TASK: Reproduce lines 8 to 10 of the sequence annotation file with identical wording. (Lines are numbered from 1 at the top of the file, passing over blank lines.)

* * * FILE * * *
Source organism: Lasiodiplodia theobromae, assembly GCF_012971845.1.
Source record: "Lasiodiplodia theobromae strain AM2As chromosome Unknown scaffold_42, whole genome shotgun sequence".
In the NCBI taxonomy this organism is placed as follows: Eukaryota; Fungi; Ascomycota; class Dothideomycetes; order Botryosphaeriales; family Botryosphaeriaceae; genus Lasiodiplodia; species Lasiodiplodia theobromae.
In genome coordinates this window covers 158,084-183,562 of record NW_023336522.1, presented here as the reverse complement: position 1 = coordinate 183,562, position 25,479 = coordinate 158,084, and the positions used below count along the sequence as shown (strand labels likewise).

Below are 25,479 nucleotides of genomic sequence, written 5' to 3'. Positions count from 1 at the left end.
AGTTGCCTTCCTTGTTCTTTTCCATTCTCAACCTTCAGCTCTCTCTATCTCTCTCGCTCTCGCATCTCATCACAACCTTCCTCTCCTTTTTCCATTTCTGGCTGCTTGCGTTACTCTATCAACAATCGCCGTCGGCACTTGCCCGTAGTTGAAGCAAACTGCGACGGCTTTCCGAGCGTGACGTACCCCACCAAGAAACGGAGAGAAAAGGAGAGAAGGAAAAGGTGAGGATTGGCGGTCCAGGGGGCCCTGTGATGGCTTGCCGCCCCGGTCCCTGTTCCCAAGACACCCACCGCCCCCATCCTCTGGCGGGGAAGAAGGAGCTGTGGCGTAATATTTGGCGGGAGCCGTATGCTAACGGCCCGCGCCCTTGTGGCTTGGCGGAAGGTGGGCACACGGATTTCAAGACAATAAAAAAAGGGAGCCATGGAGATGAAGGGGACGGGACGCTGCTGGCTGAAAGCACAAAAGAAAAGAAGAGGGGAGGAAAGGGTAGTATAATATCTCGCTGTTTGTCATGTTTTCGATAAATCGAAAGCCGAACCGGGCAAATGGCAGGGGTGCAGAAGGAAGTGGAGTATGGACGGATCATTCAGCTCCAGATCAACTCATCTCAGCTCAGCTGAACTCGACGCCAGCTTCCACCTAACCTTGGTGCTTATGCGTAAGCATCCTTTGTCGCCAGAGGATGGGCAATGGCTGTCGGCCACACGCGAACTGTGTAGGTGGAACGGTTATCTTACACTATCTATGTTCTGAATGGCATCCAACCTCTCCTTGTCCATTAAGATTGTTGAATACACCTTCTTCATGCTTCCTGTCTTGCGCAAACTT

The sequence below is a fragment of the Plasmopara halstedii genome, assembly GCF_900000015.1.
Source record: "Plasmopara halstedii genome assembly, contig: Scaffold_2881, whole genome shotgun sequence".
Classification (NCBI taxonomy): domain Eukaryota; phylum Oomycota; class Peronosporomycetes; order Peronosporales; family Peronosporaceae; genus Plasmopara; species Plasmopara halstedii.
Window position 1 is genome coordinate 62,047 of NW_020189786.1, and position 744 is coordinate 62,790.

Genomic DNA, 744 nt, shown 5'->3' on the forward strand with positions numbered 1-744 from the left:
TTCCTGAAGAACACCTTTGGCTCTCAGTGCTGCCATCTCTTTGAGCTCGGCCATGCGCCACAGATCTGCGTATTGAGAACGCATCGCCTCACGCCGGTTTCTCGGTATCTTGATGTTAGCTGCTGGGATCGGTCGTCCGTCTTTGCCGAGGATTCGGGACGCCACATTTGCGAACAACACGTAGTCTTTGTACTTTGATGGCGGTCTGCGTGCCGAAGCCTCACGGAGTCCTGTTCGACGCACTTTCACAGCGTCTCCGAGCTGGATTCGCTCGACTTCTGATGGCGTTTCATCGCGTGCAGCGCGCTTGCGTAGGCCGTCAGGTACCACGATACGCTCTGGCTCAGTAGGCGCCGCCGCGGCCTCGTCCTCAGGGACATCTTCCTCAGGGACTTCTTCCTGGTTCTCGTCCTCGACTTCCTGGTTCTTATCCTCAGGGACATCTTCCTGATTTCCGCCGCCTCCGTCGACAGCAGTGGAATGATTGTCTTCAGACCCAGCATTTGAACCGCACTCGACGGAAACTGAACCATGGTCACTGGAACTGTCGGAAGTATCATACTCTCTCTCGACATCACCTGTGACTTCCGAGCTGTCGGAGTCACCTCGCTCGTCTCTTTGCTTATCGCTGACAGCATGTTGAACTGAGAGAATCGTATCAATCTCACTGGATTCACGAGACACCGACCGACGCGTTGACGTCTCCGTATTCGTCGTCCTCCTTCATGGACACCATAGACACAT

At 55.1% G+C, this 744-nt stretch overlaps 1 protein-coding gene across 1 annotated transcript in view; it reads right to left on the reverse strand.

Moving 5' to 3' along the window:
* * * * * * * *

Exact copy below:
Source record: "Plasmopara halstedii genome assembly, contig: Scaffold_2881, whole genome shotgun sequence".
Classification (NCBI taxonomy): domain Eukaryota; phylum Oomycota; class Peronosporomycetes; order Peronosporales; family Peronosporaceae; genus Plasmopara; species Plasmopara halstedii.
Window position 1 is genome coordinate 62,047 of NW_020189786.1, and position 744 is coordinate 62,790.